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Strabismus. 1998 Sep;6(3):133-142.

How accurate is the hand-held refractor Retinomax(R) in measuring cycloplegic refraction: a further evaluation.

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1
Ophthalmology Department, Hôpital Universitaire Erasme, Brussels, Belgium

Abstract

AIMS To assess the agreement between the hand-held autorefractor Retinomax(R) and three different on-table autorefractors when measuring cycloplegic refraction in subjects with small and high ametropia. To assess the agreement between the cycloplegic refraction using the Retinomax(R) and by retinoscopy in children with small and high ametropia. METHODS Part A.276 subjects were refracted under cycloplegia using both the Retinomax(R) and an on-table infrared automated refractor (Topcon RM-A 6000, Nidek AR 800 or Nikon NR 5000). They were separated into subjects withsmall ametropia (mean sphere </= 3.5 D hyperopia, </= 3 D myopia) and high ametropia (mean sphere > 3.5 D hyperopia, > 3 D myopia). The agreement between both types of refractors regarding the different refractive components was assessed for the whole group and for the two subgroups of small and high ametropia. Part B. 48 infants were refracted under cycloplegia by retinoscopy and by the Retinomax(R). The agreement between both methods of refraction was analyzed in the same manner as in part A. RESULTS Part A. No significant bias was found between the two types of refractors with regard to the spherical equivalent. The 95% limits of agreement were +/- 1 D. Although no clinically significant bias was found with regard to the cylinder power in the 276 subjects, it was found that the 95% limits of agreement were much better (+/- 0.75 D) in small ametropia subjects than in high ametropia subjects (-2.1 to +1.3 D). No significant bias was found with regard to the axis determination. Part B. No significant bias was found between the Retinomax(R) and retinoscopic measurements with regard to the spherical equivalent. The 95% limits of agreement were -1.36 to +1.76 D. However, the mean difference for spheres and cylinders showed a positive bias and a negative bias, respectively, suggesting more positive spheres and larger cylinders when measured by the Retinomax(R) compared to retinoscopy. This was particularly obvious in cases of high ametropia. CONCLUSION Compared to retinoscopy and on-table autorefraction, the hand-held refractor Retinomax(R) is accurate in any ametropia with respect to the spherical equivalent. In small ametropia, there is a good accuracy when measuring the three refractive components (sphere, cylinder and axis). The accuracy decreases in high ametropia, especially with regard to the cylinder power.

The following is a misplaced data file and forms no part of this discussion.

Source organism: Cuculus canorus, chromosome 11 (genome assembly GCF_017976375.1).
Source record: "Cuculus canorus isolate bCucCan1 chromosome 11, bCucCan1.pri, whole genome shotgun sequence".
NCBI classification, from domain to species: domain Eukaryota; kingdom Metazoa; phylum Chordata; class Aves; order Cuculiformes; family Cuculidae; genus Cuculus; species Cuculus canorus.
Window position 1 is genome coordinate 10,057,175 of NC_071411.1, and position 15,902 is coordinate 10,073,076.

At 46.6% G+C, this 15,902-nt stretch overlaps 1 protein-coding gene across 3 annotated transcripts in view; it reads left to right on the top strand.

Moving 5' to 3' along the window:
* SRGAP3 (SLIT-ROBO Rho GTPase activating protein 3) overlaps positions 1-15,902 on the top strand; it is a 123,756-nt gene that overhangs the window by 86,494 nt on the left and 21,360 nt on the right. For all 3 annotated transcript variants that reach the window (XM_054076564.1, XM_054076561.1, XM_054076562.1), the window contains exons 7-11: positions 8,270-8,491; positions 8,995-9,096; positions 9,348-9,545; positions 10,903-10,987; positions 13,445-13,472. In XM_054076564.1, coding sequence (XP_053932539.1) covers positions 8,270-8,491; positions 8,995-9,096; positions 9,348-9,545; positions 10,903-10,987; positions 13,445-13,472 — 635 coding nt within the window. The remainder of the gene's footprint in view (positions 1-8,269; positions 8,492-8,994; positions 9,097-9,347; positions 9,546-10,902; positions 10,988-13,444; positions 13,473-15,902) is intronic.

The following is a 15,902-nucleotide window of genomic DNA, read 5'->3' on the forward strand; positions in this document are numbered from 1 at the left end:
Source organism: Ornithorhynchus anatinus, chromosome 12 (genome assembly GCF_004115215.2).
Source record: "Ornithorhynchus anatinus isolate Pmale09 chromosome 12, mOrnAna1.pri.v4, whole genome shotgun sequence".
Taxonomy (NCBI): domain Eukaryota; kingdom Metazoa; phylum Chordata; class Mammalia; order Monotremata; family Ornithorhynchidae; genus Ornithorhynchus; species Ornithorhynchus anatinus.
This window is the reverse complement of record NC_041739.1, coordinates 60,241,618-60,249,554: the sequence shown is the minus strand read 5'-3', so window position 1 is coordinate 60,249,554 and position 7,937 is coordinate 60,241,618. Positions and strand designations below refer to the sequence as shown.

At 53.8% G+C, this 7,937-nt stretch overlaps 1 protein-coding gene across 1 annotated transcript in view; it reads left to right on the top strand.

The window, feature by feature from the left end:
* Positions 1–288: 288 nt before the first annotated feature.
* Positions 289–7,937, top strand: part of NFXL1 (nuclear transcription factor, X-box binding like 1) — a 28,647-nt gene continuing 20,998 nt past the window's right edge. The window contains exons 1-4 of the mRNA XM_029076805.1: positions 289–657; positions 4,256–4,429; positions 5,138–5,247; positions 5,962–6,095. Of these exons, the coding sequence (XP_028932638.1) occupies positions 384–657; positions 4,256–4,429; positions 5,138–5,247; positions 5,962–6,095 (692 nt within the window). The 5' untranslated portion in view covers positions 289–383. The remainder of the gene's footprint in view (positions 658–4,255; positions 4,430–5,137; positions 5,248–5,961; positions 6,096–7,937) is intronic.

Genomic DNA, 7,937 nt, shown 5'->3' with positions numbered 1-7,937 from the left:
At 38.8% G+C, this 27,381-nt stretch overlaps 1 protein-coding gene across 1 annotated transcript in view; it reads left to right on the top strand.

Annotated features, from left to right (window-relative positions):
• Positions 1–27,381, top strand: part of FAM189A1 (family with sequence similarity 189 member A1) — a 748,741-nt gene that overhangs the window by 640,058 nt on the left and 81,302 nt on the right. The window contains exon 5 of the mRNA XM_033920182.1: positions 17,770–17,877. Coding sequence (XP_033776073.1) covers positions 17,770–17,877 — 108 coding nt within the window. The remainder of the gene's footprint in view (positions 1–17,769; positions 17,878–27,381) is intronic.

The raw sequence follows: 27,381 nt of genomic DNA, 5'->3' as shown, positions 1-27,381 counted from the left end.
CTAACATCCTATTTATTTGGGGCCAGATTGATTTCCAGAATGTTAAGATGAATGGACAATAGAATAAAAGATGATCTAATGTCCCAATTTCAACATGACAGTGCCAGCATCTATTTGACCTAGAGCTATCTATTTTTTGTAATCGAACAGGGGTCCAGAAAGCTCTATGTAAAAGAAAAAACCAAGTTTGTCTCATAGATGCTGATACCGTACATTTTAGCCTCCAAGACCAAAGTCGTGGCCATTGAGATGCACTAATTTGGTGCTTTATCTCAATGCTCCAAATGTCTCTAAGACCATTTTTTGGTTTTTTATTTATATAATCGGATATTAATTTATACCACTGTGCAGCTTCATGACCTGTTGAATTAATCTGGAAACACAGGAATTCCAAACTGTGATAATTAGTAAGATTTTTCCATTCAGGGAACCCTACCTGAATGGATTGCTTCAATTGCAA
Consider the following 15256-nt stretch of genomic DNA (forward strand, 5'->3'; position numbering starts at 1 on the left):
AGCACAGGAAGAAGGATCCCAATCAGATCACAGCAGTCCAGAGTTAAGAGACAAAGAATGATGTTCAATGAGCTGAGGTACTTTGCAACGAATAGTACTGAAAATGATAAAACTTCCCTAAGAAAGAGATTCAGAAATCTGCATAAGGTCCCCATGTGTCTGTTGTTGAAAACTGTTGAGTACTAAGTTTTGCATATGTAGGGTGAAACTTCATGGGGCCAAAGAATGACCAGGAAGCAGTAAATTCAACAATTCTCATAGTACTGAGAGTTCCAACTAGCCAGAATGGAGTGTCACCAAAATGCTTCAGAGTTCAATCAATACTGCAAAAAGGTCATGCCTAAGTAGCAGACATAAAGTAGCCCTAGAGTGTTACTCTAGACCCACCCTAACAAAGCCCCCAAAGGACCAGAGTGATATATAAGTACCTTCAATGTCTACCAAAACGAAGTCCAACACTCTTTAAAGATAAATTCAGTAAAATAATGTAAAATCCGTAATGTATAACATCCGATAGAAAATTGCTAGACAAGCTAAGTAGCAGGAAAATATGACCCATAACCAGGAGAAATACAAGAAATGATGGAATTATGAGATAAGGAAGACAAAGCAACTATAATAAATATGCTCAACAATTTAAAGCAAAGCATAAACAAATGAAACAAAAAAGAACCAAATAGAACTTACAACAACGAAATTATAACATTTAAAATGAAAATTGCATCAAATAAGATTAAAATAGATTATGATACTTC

PMID:
10623951
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